In the past couple of days there have been some stories in the media about NOAA's expedition last year to locate the remains of the whaling fleet that was lost in unusual ice conditions near Wainwright in September 1871. Here's a brief write-up from NOAA:
I thought it would be interesting to see if the 20th Century Reanalysis (which actually extends back to 1851) shows any hint of unusual weather conditions that could have created unusual pack ice close to the Chukchi Sea coast that September. A Wikipedia article claims that "a stationary high, parked over northeast Siberia, reversed the normal wind pattern and pushed the pack ice toward the Alaskan coast"; I haven't yet examined other sources to see if there is good evidence for this, but it stands to reason that something like this probably happened.
The series of maps below shows the 20th Century Reanalysis sea-level pressure anomaly (departure from normal) for 4 consecutive weeks beginning with August 18-24, 1871. The reanalysis shows lower than normal pressure in the Bering Sea, and a tendency for high pressure over Alaska - especially in the first week - but there is no evidence of a pressure pattern that would tend to drive ice into the coast near Wainwright.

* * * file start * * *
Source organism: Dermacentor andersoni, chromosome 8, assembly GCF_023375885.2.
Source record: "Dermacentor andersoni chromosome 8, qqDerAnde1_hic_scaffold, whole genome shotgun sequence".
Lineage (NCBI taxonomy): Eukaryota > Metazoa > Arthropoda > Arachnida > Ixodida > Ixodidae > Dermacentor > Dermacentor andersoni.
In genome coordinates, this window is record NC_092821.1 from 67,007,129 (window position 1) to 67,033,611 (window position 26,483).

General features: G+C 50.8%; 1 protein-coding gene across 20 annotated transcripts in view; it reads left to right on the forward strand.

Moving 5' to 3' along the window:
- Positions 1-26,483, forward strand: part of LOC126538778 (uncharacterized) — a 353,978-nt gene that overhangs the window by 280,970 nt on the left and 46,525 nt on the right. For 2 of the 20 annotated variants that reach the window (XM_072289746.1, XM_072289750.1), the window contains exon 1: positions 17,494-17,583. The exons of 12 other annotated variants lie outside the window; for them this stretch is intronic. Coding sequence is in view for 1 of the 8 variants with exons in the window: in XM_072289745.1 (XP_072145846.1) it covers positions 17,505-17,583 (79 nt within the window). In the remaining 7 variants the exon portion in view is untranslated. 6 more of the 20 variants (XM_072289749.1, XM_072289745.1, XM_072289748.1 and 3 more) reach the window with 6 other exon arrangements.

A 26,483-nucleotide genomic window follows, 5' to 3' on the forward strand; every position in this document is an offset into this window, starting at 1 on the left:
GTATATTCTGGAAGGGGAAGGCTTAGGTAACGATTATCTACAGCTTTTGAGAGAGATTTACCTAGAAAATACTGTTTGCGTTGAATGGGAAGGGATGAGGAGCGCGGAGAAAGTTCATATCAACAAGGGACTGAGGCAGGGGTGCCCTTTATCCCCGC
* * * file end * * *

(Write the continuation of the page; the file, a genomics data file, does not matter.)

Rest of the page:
The maps below show the 1000mb vector wind anomaly, which is the vector wind's departure from normal. Again there is no evidence of unusual winds directed towards the Alaskan coast, and in fact the 1st and 4th weeks show the very reverse. Unfortunately all this means is that the 20th Century Reanalysis doesn't appear to explain how the ice conditions became so severe; the reanalysis could be wrong, or there might be another explanation for the ice. Given the presumably very sparse observational data back in 1871, it seems difficult to imagine that the reanalysis could have any real accuracy for this part of the world back then; but it was worth a look, I think.